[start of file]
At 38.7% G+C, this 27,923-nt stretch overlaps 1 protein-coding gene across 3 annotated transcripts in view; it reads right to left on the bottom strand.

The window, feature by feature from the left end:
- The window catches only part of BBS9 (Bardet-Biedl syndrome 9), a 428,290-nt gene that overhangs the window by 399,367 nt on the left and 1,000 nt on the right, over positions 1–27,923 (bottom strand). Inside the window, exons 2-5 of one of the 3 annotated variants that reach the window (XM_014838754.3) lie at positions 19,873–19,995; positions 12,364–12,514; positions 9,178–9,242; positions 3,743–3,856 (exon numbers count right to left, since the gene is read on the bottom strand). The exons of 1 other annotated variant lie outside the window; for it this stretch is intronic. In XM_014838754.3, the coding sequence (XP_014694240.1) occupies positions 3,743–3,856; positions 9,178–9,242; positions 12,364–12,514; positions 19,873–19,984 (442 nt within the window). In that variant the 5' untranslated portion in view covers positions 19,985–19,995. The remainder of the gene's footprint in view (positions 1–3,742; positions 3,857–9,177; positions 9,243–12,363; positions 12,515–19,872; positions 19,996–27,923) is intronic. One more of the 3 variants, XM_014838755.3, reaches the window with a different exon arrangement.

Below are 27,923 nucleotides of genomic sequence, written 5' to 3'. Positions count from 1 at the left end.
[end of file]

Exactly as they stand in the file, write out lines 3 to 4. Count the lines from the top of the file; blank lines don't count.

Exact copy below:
- The window catches only part of BBS9 (Bardet-Biedl syndrome 9), a 428,290-nt gene that overhangs the window by 399,367 nt on the left and 1,000 nt on the right, over positions 1–27,923 (bottom strand). Inside the window, exons 2-5 of one of the 3 annotated variants that reach the window (XM_014838754.3) lie at positions 19,873–19,995; positions 12,364–12,514; positions 9,178–9,242; positions 3,743–3,856 (exon numbers count right to left, since the gene is read on the bottom strand). The exons of 1 other annotated variant lie outside the window; for it this stretch is intronic. In XM_014838754.3, the coding sequence (XP_014694240.1) occupies positions 3,743–3,856; positions 9,178–9,242; positions 12,364–12,514; positions 19,873–19,984 (442 nt within the window). In that variant the 5' untranslated portion in view covers positions 19,985–19,995. The remainder of the gene's footprint in view (positions 1–3,742; positions 3,857–9,177; positions 9,243–12,363; positions 12,515–19,872; positions 19,996–27,923) is intronic. One more of the 3 variants, XM_014838755.3, reaches the window with a different exon arrangement.

Below are 27,923 nucleotides of genomic sequence, written 5' to 3'. Positions count from 1 at the left end.